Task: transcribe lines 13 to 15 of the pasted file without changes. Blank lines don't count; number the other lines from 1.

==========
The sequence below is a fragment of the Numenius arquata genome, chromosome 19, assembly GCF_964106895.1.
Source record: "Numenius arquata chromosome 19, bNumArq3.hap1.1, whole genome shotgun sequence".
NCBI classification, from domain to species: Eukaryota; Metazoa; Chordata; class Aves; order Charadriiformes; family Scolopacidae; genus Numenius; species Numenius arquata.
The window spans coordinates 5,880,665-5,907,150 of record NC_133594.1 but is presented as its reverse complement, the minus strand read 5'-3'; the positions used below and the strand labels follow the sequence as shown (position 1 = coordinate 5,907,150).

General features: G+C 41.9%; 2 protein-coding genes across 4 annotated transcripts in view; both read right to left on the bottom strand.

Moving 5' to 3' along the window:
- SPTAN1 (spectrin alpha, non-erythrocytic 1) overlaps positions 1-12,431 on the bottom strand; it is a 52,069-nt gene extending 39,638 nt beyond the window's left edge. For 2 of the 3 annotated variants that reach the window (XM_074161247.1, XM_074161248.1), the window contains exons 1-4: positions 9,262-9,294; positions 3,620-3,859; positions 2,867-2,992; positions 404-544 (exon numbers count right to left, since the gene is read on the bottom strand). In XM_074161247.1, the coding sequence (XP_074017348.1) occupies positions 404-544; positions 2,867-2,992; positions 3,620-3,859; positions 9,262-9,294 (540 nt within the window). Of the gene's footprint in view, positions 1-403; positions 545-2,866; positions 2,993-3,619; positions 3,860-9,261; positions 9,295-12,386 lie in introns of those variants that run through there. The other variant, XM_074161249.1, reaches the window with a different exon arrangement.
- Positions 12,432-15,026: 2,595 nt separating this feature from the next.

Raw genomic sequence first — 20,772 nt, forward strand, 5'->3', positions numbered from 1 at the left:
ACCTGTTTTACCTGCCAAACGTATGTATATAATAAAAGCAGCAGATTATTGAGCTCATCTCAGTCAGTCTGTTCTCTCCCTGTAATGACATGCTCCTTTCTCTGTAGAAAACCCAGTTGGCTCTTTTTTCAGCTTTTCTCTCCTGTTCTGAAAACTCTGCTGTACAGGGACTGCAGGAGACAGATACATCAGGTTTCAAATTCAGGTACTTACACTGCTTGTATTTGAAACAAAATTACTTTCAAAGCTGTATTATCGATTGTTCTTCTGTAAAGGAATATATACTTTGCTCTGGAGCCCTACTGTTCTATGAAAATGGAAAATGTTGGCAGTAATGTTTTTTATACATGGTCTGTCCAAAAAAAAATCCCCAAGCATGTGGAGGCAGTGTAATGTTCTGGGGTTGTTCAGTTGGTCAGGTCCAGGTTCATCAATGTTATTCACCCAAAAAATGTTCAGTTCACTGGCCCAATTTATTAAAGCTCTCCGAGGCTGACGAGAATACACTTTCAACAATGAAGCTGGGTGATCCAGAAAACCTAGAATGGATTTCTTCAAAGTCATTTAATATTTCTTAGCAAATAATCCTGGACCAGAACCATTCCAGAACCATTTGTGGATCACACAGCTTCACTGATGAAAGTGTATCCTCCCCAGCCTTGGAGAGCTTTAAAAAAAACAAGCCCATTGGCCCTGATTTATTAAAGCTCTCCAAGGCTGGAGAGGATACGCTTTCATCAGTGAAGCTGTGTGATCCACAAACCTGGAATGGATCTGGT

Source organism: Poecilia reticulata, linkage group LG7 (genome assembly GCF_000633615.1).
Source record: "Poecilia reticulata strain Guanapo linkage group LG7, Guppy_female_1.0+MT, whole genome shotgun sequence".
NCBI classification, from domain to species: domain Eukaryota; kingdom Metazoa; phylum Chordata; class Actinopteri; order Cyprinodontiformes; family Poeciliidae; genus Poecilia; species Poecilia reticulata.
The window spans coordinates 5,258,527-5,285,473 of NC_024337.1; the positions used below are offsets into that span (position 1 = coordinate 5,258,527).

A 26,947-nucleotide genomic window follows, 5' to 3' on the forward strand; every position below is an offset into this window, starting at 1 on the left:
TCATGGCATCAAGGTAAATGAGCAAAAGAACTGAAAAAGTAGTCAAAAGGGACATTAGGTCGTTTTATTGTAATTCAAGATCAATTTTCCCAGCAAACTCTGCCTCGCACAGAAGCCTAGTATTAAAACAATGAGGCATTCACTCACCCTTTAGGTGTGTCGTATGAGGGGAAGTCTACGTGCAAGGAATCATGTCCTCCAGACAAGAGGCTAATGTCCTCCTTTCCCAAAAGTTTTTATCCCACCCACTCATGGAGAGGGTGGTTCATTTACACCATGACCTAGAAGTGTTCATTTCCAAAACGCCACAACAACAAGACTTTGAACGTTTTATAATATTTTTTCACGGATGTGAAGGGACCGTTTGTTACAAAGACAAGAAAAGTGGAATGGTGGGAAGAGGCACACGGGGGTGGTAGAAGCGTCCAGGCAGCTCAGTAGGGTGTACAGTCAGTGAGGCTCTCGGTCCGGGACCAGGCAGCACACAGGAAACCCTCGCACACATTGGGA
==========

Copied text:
NCBI classification, from domain to species: domain Eukaryota; kingdom Metazoa; phylum Chordata; class Actinopteri; order Cyprinodontiformes; family Poeciliidae; genus Poecilia; species Poecilia reticulata.
The window spans coordinates 5,258,527-5,285,473 of NC_024337.1; the positions used below are offsets into that span (position 1 = coordinate 5,258,527).

A 26,947-nucleotide genomic window follows, 5' to 3' on the forward strand; every position below is an offset into this window, starting at 1 on the left: